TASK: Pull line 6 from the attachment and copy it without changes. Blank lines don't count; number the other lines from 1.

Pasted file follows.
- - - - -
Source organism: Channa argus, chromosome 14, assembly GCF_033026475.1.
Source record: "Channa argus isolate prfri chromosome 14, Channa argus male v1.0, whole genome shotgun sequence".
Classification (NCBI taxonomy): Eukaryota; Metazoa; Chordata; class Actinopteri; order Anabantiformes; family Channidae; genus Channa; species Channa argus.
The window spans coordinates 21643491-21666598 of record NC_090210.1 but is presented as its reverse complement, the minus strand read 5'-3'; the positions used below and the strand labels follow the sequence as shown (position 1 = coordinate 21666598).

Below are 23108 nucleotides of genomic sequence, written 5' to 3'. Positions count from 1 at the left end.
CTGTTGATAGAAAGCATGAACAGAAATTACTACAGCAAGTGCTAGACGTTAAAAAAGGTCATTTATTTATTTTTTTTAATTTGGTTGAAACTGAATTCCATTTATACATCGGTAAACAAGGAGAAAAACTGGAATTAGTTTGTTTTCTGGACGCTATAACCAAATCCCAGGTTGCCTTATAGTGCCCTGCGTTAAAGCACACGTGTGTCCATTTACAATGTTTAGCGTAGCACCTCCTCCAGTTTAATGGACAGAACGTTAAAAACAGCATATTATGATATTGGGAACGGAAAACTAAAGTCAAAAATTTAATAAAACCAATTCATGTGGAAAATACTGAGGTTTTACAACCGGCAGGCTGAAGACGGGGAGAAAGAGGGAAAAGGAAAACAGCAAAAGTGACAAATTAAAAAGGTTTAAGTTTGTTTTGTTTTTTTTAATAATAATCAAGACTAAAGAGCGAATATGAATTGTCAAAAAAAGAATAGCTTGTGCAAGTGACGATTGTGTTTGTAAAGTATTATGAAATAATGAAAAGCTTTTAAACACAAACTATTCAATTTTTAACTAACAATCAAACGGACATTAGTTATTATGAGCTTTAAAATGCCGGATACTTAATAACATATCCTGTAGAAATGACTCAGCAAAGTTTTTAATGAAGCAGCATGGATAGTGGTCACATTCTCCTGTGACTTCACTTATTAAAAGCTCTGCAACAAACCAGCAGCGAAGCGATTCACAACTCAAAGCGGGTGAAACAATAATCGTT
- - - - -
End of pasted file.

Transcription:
CTGTTGATAGAAAGCATGAACAGAAATTACTACAGCAAGTGCTAGACGTTAAAAAAGGTCATTTATTTATTTTTTTTAATTTGGTTGAAACTGAATTCCATTTATACATCGGTAAACAAGGAGAAAAACTGGAATTAGTTTGTTTTCTGGACGCTATAACCAAATCCCAGGTTGCCTTATAGTGCCCTGCGTTAAAGCACACGTGTGTCCATTTACAATGTTTAGCGTAGCACCTCCTCCAGTTTAATGGACAGAACGTTAAAAACAGCATATTATGATATTGGGAACGGAAAACTAAAGTCAAAAATTTAATAAAACCAATTCATGTGGAAAATACTGAGGTTTTACAACCGGCAGGCTGAAGACGGGGAGAAAGAGGGAAAAGGAAAACAGCAAAAGTGACAAATTAAAAAGGTTTAAGTTTGTTTTGTTTTTTTTAATAATAATCAAGACTAAAGAGCGAATATGAATTGTCAAAAAAAGAATAGCTTGTGCAAGTGACGATTGTGTTTGTAAAGTATTATGAAATAATGAAAAGCTTTTAAACACAAACTATTCAATTTTTAACTAACAATCAAACGGACATTAGTTATTATGAGCTTTAAAATGCCGGATACTTAATAACATATCCTGTAGAAATGACTCAGCAAAGTTTTTAATGAAGCAGCATGGATAGTGGTCACATTCTCCTGTGACTTCACTTATTAAAAGCTCTGCAACAAACCAGCAGCGAAGCGATTCACAACTCAAAGCGGGTGAAACAATAATCGTT